Diversify if you’re worried about exchange rates

21 November 2018

We usually only think about currencies when it comes to holiday spending money. However, currencies – or more specifically exchange rates – can also have an impact on our investments

Brexit: a recent example

A good example of the impact currency movements can have on our investments came when we held the EU referendum.

The day of the vote, the London currency markets closed with the Sterling/US dollar spot exchange rate at 1.4947. This means that £1 bought you $1.50. The political fallout and resulting uncertainty of the ‘Leave’ result caused the pound to fall sharply in value. When the markets opened on the Monday morning, the exchange rate had fallen to 1.3445, meaning you would now only get about $1.34 for your £1. In holiday terms, we had less spending money but what about in investment terms?

As an investor in the UK investing in a US company, the returns you will ultimately receive will be influenced by movements in the Sterling/dollar exchange rate too. If Sterling weakens against the dollar, your returns will be enhanced. If it strengthens, returns will be diminished.

Let me explain. Darius’s US equity fund (a fictional fund investing in US companies) has shares worth $5 each. The exchange rate is £1/$1.50, so each share is worth £3.33. You invested $500 (or £333) before Brexit and got 100 shares. Assuming the share price is still $5 after Brexit, but the exchange rate is now £1/$1.34, $500 is now worth £373, so you gained £40 as a result of the weakness of Sterling.

The de facto global currency

There are other currencies in the world, but the US dollar tends to dominate when it comes to our investments. This is because it is the de facto global currency and makes up 64% of all known central bank foreign reserves. So it’s important to know a couple more things about the greenback if you are a global investor.

Firstly, the US dollar is seen as a safe-haven currency. At times of extreme stock market stress or geopolitical uncertainty, it is the asset everyone turns to. In 2008, when the global financial crisis took hold, investors rushed to buy the US dollar at the expense of other assets. So while global stock markets fell, the value of the US dollar increased.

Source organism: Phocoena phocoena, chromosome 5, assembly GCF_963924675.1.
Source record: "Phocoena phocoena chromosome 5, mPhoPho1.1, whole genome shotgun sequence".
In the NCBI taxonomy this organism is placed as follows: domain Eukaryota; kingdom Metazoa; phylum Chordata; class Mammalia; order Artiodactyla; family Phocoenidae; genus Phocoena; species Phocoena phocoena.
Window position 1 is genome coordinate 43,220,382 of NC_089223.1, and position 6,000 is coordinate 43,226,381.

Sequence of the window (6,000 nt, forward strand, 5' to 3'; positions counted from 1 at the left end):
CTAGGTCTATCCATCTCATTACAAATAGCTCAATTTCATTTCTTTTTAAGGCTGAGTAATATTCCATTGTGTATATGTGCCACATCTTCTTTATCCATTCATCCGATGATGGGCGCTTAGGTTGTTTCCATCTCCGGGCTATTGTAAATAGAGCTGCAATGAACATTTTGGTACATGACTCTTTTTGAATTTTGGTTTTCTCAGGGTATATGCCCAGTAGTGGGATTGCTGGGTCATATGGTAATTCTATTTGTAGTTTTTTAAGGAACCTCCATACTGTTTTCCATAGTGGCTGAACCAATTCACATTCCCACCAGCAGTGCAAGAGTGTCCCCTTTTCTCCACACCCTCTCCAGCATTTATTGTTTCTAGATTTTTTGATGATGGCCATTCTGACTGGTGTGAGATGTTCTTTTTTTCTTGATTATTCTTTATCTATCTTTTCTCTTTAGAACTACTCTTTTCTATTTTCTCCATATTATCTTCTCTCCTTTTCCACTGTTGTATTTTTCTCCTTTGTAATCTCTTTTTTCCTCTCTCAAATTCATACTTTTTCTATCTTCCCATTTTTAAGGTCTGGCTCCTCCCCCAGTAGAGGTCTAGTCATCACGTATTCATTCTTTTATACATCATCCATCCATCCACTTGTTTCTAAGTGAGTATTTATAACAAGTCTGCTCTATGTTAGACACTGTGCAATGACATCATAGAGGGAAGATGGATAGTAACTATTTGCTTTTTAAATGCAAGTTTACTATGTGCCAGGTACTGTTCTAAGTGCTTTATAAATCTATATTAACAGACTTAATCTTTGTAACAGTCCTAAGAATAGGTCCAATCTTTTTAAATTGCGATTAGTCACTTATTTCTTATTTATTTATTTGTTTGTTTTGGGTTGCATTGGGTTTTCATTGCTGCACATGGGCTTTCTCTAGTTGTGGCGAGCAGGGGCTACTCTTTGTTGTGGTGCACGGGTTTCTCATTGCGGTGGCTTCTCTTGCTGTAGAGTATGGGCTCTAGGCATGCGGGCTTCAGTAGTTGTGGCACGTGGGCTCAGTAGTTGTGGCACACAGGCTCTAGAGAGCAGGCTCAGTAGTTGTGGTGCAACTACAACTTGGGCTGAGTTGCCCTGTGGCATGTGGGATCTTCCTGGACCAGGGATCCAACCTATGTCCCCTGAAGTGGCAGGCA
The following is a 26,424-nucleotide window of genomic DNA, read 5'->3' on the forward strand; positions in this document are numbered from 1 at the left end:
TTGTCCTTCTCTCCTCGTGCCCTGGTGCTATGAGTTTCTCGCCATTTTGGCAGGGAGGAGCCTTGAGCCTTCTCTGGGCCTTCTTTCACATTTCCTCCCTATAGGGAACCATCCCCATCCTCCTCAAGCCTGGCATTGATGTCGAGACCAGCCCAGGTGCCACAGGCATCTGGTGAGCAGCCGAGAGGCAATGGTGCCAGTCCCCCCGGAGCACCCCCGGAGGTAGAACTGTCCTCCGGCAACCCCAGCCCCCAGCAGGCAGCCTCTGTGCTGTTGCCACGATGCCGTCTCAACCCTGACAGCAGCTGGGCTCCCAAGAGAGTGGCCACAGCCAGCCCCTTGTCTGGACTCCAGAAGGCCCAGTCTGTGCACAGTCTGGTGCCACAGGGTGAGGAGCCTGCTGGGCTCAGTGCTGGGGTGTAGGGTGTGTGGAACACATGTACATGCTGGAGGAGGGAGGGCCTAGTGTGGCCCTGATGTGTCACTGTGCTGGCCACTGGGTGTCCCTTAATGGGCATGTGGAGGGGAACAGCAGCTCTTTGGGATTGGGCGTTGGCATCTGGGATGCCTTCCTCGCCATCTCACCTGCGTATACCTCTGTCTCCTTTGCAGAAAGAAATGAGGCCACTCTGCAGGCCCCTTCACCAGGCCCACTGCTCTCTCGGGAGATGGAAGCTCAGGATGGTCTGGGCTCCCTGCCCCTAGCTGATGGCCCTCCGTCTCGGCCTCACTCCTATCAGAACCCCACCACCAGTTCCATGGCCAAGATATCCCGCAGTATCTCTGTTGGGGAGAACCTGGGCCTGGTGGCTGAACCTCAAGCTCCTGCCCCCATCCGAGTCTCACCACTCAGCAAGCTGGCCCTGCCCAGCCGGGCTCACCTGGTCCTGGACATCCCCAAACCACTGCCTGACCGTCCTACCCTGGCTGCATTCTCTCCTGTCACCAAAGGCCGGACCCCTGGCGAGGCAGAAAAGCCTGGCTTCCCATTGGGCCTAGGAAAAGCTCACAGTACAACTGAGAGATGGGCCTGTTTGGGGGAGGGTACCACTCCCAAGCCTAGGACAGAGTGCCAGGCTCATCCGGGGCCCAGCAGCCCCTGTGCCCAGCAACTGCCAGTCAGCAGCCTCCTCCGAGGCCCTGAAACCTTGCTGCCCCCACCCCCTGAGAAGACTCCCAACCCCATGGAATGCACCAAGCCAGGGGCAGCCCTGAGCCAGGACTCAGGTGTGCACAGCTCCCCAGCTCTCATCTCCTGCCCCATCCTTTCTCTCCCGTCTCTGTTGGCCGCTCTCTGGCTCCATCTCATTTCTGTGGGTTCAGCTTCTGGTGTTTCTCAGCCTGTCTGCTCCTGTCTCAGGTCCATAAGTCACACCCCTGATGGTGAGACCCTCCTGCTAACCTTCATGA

Secondly, the US dollar can have a major impact on emerging markets – mainly because a lot of emerging market economies have dollar-denominated debt. So if the dollar strengthens, their loans become more expensive to pay back.

When there is extreme stock-market stress, everyone turns to the US dollar

Protecting your portfolio from currency risks

Over the long term, currency fluctuations tend to be ironed out and it is very rare to get the extreme currency movements we have seen in recent years.

But if you want to minimise your currency exposure, you can choose one of three options:

  1. Invest solely in UK companies (but note that some will have revenues from overseas still).
  2. Invest in an overseas fund with a ‘currency-hedged’ share class if one is available (currency fluctuations are lowered by using financial instruments called derivatives).
  3. Make sure your portfolio is diversified, so any one currency has less of an impact.

Personally, I would pick option three as the easiest way to achieve diversification is to choose a global equity fund.

A few I like, which have a good spread of investments across the globe, include Fidelity Global Dividend, Standard Life Investments Global Smaller Companies and F&C Global Smaller Companies trust.

The first invests in larger companies that also offer a good yield. It currently has around 30% invested in the US, 22% in Eurozone countries, 20% in the UK, 8% in Japan, 8% in Switzerland, and the rest in Asia.

The other two invest in smaller companies and have larger exposure to the US (40%-plus), but also have more exposure to Asia and emerging markets right now.

Past performance is not a reliable guide to future returns. You may not get back the amount originally invested, and tax rules can change over time. Darius’s views are his own and do not constitute financial advice.

Darius McDermott is managing director at Chelsea Financial Services and FundCalibre